Public Research for Private Gain 

UC Regents recently approved a new corporate entity that will likely give a group of well-connected businesspeople control over how academic research is used.

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Kite Pharma is just one of several biotechnology companies controlled by Belldegrun and other UCLA-connected investors. For example, also on the board of Kite Pharma is Steven Ruchefsky, a New York hedge fund manager. Ruchefsky is also an investor in Arno Therapeutics, a biotech company located in New Jersey that develops drugs based on exclusive licensing agreements with Ohio State University and the University of Pittsburgh. Mendelson also is an investor in Arno Therapeutics, as is Belldegrun. Belldegrun was, in fact, one of the largest shareholders in Arno Therapeutics as of December 2012, holding 1.3 million shares, according to a registration statement filed with the SEC. Much of Belldegrun's stock in Arno was held in an offshore trust administered by the Leumi Overseas Trust Corporation on the Island of Jersey, a jurisdiction off the northern coast of France that the Organization for Economic Cooperation and Development has described as a tax haven.

Another investor in Arno is David Tanen, a venture capitalist who runs Two River, a merchant bank that focuses on life sciences companies. Belldegrun is the chairman and a partner of the bank.

CTI Molecular Imaging, another company with roots in UCLA's Medical School and Department of Molecular and Medical Pharmacology, was provided research services by UCLA professors Michael Phelps and James Heath. As part of three separate agreements in 1994, 2000, and 2001, UCLA granted CTI exclusive rights to any inventions generated by university staff and gave the company an interest in any revenues generated from technologies that might be licensed to third parties. Phelps and Heath also were directors of CTI. Doumani was an investor in the company. The Siemens corporation bought CTI for $1 billion in 2005.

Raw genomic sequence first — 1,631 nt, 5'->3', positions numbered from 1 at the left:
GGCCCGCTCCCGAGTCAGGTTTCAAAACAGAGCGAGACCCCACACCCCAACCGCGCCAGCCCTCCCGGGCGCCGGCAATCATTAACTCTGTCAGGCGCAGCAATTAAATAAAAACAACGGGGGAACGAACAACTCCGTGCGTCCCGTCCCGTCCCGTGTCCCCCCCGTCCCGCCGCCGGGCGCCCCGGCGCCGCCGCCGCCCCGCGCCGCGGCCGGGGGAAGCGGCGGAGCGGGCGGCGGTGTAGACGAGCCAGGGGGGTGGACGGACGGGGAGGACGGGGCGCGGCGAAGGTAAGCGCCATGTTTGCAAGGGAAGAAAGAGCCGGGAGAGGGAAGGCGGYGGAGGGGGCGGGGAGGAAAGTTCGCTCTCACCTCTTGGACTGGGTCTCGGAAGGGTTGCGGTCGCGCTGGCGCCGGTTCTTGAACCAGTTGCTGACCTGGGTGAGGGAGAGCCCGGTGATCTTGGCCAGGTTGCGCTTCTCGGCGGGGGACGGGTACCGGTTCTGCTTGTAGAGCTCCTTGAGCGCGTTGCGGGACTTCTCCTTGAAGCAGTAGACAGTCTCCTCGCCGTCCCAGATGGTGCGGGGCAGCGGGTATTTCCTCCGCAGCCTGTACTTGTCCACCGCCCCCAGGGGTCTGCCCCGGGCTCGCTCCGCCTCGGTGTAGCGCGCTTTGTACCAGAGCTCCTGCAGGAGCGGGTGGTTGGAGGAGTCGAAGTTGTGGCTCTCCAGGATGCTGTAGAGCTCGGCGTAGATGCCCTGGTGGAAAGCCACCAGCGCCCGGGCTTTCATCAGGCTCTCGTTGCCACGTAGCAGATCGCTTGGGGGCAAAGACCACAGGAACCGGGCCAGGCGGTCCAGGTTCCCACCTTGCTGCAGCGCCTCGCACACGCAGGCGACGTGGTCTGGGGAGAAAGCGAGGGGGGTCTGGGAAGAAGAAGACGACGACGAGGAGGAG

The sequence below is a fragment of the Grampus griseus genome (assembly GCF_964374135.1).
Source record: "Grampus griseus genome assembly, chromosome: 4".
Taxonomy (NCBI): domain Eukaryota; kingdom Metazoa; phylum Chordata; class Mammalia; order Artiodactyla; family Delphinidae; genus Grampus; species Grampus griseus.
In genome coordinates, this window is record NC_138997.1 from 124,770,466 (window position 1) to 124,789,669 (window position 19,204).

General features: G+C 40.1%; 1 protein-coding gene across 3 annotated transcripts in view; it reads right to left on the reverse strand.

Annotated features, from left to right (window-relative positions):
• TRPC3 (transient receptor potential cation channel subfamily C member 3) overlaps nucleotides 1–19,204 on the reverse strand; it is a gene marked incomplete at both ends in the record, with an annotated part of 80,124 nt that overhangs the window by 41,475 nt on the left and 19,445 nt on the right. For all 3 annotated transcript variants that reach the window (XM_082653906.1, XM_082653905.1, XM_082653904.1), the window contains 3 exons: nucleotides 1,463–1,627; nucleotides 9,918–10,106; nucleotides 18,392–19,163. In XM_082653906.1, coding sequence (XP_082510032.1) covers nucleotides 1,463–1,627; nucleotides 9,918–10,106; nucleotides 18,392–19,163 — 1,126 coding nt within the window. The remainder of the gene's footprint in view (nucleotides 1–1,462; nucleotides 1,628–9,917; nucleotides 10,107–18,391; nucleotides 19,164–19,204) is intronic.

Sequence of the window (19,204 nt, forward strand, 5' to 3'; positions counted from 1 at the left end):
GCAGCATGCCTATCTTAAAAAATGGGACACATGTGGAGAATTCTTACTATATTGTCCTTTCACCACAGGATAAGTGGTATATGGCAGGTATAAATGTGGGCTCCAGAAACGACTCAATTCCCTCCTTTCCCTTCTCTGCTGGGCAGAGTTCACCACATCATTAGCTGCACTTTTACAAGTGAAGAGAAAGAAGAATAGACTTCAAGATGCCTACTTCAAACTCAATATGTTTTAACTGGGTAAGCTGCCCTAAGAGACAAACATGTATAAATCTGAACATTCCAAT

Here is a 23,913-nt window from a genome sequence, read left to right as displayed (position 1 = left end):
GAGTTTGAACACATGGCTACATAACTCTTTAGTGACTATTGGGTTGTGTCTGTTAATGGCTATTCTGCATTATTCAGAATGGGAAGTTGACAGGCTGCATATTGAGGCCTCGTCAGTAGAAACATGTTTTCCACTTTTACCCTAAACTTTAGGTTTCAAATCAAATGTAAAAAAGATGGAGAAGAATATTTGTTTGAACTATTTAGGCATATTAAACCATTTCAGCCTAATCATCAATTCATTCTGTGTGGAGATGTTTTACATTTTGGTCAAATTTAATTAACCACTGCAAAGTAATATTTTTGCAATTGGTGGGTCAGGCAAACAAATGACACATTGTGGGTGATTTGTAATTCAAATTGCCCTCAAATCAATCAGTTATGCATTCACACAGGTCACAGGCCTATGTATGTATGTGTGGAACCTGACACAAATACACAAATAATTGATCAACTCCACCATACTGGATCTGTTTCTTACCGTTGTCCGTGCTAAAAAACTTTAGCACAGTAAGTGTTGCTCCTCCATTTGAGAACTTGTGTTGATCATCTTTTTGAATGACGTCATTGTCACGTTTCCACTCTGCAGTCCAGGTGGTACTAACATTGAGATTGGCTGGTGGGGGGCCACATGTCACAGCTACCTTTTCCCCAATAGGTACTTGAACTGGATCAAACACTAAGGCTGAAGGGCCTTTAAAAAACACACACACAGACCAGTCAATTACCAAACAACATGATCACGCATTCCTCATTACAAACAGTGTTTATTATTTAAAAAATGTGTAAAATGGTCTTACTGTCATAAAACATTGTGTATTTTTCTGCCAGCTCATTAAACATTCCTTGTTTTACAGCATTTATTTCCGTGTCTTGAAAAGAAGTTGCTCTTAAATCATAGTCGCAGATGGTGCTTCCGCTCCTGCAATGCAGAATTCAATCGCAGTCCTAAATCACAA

Today, professors Phelps and Heath, who both hold appointments in UCLA's Department of Molecular and Medical Pharmacology, run a private business advisory group called Momentum Biosciences. Doumani is on the board of directors of Momentum, as is Michael Shockro, a lawyer and colleague of Mendelson at the Latham Watkins law firm. Like Doumani, Shockro also holds a faculty appointment in UCLA's Department of Pharmacology to teach courses in the "business of science."

The web of companies and investors linking Belldegrun, Mendelson, Doumani and other proponents of the Newco model of tech transfer is complex, but it all swirls around biotech products being developed from inventions licensed largely from universities. Belldegrun's role in numerous biotech companies with links to UCLA and beyond is perhaps why his name was mentioned numerous times, in tones of admiration and awe, by several of the regents during their May meeting as they excitedly discussed Newco.